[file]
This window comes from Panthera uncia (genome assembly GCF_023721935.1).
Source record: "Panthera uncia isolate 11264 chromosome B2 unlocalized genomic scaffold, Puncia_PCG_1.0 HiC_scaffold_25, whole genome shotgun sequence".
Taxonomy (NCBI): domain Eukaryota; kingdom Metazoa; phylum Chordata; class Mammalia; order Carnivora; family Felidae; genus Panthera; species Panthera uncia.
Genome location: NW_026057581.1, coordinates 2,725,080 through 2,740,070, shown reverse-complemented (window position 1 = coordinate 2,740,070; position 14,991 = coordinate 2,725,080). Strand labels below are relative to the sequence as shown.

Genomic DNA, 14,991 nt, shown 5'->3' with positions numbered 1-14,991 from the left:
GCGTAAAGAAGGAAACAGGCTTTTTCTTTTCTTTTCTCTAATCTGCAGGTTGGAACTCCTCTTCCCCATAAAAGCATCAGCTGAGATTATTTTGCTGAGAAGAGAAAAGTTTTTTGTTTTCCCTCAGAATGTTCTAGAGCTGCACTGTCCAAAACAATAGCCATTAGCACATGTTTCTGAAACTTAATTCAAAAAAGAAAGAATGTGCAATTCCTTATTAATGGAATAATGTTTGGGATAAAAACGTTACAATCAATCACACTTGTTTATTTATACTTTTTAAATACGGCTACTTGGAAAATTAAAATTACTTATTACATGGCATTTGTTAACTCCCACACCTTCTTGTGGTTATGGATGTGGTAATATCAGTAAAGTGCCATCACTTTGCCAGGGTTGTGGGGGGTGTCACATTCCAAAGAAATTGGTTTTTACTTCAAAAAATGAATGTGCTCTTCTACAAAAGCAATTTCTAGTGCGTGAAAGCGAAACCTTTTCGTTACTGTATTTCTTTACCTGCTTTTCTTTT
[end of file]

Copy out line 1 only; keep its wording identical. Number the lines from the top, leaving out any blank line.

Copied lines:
This window comes from Panthera uncia (genome assembly GCF_023721935.1).